Car insurance rates vary significantly from province to province due to differing regulations, accident rates, and levels of urbanization. If you move from one province to another, you can expect your rates to change to reflect the new provincial averages and conditions.

  1. British Columbia: The average car insurance premium in BC is high, around $1,832 annually. This is due to a government-run insurance system, high population density in areas like Vancouver, and high accident rates.
  2. Alberta: Alberta’s premiums are somewhat lower than BC’s but still high compared to many other provinces. The average annual cost is around $1,316.
  3. Saskatchewan: Saskatchewan has a government-run insurance system, but also allows additional private insurance. The average cost is relatively low, around $1,235 annually.
  4. Manitoba: Manitoba also has a government-run insurance system. The average annual premium is similar to Saskatchewan’s, at approximately $1,080.
  5. Ontario: Ontario has the highest car insurance premiums in Canada on average, largely due to its high population density and accident rates. The average annual cost is around $1,505.
  6. Quebec: Quebec has the lowest car insurance premiums in Canada, largely due to its unique insurance system where the government covers injury while private insurers cover property damage. The average annual cost is around $717.
  7. Newfoundland and Labrador: Car insurance premiums in this province are moderate, with an average annual cost of about $1,168.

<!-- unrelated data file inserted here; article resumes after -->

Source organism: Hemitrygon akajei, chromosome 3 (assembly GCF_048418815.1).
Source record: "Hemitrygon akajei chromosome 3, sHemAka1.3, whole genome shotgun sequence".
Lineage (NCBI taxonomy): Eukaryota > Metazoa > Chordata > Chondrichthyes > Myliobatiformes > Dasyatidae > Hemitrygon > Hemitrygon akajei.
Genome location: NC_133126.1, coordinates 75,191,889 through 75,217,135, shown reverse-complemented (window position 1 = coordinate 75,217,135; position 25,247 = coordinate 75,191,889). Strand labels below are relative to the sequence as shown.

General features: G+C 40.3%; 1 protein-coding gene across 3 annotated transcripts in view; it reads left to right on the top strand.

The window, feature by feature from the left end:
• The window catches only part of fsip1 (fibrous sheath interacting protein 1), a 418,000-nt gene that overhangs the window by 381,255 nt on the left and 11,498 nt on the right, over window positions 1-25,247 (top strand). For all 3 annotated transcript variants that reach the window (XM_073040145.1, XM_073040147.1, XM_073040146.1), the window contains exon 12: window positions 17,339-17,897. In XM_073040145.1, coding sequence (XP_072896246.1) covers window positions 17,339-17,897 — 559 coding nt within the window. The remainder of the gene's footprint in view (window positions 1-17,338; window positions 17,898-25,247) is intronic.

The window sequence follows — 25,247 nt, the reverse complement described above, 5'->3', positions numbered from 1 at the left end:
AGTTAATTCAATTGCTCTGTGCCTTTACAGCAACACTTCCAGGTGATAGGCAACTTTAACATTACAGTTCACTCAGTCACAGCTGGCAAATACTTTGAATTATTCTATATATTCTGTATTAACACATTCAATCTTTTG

8. New Brunswick: New Brunswick has relatively low premiums, with the average annual cost being around $867.
  9. Prince Edward Island: PEI has one of the lowest averages in the country, with an annual cost of around $816.
  10. Nova Scotia: Nova Scotia’s premiums are relatively low compared to the national average. Expect to pay around $842 per year.
  11. Yukon: The average annual premium in Yukon is approximately $978.
  12. Northwest Territories: The average annual premium in the Northwest Territories is around $974.
  13. Nunavut: Nunavut has the least data available due to its low population, but the estimated average annual premium is around $963.

Do you have to update your insurance if you move?

Yes, you are generally required to inform your insurance company if you move. This applies even if you’re moving within the same city or province. Your insurance premium is partially based on your address, as certain areas carry different levels of risk. This could be due to factors like traffic density, crime rates, and likelihood of natural disasters.